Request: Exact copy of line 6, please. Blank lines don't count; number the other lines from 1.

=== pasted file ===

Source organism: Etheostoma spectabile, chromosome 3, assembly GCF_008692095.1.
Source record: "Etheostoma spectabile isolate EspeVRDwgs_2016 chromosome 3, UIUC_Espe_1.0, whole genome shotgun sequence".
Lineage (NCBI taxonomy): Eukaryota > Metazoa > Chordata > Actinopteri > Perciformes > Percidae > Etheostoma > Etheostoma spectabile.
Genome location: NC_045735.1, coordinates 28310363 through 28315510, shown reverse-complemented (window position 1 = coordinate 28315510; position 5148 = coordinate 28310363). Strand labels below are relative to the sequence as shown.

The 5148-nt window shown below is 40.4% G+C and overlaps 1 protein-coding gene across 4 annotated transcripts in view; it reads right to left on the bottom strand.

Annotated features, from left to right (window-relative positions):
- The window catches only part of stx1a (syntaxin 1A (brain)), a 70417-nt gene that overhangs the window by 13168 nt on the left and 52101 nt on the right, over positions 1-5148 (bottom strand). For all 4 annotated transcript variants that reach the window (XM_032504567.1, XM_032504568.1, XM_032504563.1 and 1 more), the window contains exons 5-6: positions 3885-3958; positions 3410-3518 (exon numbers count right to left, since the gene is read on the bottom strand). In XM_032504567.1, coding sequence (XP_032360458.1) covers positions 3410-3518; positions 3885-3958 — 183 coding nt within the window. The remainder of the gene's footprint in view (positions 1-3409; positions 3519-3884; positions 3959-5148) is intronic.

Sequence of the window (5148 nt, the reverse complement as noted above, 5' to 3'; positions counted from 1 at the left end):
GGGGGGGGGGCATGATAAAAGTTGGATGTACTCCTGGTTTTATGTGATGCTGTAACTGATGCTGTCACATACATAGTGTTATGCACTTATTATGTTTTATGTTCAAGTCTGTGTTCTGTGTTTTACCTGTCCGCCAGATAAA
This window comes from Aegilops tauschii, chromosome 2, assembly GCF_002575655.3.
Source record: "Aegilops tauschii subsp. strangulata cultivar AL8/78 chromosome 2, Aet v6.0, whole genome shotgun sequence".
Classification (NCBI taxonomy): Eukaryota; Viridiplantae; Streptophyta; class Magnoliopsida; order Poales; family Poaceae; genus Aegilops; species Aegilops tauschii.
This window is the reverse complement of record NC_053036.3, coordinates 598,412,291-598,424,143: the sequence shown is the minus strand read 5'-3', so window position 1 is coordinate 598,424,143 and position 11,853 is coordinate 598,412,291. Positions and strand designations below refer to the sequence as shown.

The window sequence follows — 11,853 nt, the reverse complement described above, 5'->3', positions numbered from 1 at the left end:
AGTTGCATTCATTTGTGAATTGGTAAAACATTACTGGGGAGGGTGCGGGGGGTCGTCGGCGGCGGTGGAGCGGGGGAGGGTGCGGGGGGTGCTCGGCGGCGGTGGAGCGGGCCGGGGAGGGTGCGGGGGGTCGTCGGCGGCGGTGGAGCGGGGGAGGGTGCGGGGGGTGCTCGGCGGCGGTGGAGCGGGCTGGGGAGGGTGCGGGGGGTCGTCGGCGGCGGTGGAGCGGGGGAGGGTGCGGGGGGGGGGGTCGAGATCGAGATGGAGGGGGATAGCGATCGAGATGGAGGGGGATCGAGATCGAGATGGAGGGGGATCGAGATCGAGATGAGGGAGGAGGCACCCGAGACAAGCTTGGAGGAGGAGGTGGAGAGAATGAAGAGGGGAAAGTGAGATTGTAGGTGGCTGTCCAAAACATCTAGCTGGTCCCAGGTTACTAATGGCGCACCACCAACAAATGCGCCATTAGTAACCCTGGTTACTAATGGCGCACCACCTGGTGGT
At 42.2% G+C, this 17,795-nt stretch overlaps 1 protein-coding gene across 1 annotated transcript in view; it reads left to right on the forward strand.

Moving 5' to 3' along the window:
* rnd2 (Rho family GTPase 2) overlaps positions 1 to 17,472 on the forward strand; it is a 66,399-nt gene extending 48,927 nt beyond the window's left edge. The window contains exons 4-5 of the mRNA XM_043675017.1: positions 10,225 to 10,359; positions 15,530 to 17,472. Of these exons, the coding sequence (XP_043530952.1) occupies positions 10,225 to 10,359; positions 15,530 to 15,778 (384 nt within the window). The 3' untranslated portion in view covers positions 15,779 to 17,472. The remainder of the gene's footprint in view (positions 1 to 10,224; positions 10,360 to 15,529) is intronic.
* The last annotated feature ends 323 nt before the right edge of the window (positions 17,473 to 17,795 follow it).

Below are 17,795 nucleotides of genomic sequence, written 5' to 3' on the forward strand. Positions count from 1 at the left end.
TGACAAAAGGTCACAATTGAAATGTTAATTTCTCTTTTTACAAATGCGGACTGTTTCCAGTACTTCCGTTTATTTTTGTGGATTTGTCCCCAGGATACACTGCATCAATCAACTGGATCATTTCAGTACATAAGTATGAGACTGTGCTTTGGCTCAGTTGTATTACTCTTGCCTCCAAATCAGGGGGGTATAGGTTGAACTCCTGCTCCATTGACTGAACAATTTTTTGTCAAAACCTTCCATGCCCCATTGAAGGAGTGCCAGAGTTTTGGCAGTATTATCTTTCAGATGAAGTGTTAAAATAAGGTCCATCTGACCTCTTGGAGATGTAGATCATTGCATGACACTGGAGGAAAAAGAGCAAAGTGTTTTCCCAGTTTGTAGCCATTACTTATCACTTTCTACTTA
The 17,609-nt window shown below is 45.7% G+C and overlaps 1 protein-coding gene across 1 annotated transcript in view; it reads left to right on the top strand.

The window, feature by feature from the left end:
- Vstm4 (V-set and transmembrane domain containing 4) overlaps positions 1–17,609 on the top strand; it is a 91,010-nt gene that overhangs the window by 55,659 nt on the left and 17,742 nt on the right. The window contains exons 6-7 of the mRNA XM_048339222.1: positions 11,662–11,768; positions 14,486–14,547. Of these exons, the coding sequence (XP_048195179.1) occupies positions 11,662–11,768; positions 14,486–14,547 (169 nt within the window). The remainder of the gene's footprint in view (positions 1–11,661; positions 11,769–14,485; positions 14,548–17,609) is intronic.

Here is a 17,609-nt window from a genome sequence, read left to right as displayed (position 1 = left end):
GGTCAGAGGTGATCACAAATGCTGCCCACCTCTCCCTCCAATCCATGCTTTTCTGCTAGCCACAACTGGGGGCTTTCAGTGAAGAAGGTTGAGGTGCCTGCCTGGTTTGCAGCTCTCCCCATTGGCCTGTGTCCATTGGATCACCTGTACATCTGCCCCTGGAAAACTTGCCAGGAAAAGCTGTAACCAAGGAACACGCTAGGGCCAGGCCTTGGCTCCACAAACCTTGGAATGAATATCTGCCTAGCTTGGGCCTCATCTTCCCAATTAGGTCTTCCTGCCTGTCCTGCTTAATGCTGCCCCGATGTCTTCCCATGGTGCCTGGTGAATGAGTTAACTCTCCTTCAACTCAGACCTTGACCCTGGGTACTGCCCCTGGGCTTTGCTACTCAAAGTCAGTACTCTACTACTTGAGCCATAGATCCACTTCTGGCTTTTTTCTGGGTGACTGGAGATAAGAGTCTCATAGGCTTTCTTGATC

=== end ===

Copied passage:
Annotated features, from left to right (window-relative positions):